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New KelbyOne Course: Mastering Black and White Photography in Photoshop

Learn how to create stunning B&W photos in Photoshop with Serge Ramelli! As a compliment to his Mastering Black and White Photography in Lightroom class, Serge is back to teach you a variety of new techniques and tips for gaining mastery of your B&W photography using Photoshop.

This class will take you step-by-step through eight different photo projects, and each project highlights different approaches, challenges, and skills for creating eye-catching B&W photos. From the basics of B&W to challenging HDR scenes to completely replacing a sky, Serge demonstrates his workflow for creating some of his most famous photographs.

In Case You Missed It: Mastering Black and White Photography in Lightroom

Take your B&W photo processing using Lightroom Classic to the next level with Serge Ramelli! In this class Serge goes through 9 color to B&W processing projects designed to teach you a variety of tips and techniques for mastering black & white photography. By the end of the class you’ll know Serge’s complete workflow for making fine art black & white photographs that can be applied to landscape and portrait images.

Kelby people, long time no talk. Long time no see, actually I haven’t seen anyone for a long period of time, I am sure you can relate. Kind of a bummer, but hey – it could be worse. Anyway I am (was?) a Music Photographer. Meaning I spent the majority of my time on the road photographing musicians. Here are some of my most recent favorite photographs.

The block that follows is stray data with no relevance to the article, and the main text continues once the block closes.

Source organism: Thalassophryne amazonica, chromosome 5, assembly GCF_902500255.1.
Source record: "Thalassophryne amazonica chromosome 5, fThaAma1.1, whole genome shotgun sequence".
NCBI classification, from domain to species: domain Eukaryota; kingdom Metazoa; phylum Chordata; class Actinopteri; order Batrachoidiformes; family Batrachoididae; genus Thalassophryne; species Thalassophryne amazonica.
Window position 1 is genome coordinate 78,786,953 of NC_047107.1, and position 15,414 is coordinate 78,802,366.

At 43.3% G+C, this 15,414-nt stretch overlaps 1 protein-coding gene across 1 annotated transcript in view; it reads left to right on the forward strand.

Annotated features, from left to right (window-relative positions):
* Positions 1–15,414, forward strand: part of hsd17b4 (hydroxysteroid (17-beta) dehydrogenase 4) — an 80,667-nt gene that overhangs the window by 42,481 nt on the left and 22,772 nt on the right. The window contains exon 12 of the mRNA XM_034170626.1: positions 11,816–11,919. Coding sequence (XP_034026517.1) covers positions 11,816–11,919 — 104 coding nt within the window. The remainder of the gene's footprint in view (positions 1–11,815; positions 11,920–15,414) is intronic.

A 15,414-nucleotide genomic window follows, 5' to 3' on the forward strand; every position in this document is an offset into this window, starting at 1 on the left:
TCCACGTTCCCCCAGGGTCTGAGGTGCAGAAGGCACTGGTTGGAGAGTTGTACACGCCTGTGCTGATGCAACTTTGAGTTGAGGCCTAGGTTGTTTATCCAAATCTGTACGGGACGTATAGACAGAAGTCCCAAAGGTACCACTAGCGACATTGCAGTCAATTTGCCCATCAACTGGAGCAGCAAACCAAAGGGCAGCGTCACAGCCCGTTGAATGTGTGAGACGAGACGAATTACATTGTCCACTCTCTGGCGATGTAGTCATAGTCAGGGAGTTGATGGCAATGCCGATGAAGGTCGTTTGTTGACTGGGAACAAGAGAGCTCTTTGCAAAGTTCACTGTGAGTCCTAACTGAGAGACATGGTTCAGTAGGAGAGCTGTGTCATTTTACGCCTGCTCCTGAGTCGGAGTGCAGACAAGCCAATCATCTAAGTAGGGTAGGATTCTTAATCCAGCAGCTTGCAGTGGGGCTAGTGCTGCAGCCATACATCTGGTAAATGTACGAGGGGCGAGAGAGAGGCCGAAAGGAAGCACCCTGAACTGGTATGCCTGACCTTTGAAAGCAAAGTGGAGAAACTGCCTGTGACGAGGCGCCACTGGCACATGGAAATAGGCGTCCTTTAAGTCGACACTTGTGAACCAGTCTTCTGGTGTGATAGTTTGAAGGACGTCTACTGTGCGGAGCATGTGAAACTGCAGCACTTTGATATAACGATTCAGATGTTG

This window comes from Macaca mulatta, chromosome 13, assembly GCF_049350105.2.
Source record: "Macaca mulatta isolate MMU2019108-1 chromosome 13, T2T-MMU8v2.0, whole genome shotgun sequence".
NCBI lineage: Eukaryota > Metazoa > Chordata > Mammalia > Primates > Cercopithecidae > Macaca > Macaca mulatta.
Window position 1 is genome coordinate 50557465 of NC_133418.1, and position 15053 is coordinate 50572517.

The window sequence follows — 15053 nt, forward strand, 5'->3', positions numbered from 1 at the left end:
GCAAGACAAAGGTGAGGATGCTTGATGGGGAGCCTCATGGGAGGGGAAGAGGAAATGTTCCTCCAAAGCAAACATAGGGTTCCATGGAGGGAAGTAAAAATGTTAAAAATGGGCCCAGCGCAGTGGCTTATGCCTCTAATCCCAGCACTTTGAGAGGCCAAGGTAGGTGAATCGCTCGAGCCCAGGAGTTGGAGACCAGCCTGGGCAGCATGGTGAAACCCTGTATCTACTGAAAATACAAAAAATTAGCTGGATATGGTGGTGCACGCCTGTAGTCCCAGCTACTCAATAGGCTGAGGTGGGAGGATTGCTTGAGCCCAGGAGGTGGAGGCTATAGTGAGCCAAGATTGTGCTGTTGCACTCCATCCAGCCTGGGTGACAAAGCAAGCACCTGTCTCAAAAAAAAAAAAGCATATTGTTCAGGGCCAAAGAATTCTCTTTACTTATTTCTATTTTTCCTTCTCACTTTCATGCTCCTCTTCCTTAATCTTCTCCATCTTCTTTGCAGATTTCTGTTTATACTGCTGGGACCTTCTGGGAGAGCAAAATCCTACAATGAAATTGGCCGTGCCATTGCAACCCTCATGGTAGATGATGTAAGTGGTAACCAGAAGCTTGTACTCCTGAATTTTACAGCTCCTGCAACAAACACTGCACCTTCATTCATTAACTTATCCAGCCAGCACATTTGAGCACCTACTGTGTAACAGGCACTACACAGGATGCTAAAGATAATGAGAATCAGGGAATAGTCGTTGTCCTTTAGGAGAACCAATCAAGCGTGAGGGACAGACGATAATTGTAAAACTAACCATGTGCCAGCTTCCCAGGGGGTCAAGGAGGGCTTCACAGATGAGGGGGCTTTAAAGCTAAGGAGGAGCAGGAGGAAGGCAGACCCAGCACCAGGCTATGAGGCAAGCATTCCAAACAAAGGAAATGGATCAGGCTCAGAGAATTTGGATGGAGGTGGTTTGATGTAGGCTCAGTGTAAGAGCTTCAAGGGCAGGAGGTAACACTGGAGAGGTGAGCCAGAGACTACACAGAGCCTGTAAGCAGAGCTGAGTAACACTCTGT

When Corona restrictions hit LA I was left feeling uninspired, lonely – I couldn’t see my friends at concerts. I couldn’t hear the music I am an addict for. I couldn’t create the art I had been creating for over half my life. You know – all that considered my life isn’t that bad. I actually thought to myself – alright if this is really all you are dealing with – surely you can do something with your time. After all I was fortunate enough to be able to pay my rent and buy food to eat. That is more than enough for me.

It still took me a few months to wrap my head around the situation I was in, but after the sensor dust had settled it was time to get to work. I don’t know about you guys but I need to be creating, I want to put my time towards concepts I care about – I want projects I can obsess over.  I called my friend/ business partner/ more hair on his head buddy named Thomas Falcone and we got scheming.

Thomas Falcone and Adam Elmakias

What can we do that involves the Music Photographer community, brings them closer together – and gives back in some way or form.

… In real life gatherings – not happening.

… Another A Music Photography Magazine with all of our friends (issue 2 ft. your very own Brad Moore) – good idea, but too many moving parts.

… Online A Music Photography Magazine PDF – eh, kinda boring.

… Online A Music Photography Magazine…. Gallery.. Virtual Gallery?

Alright now that’s what I’m talking about baby.

This checked all the boxes. We could make a VR gallery with all of our friends, ask for donations, and treat it like an IRL event. It would be ticketed, have a launch date, and then run its course. You could invite your friends, your family etc. My general rule of thumb is that if it genuinely excites me, it’ll probably at least tweak a few folks interest.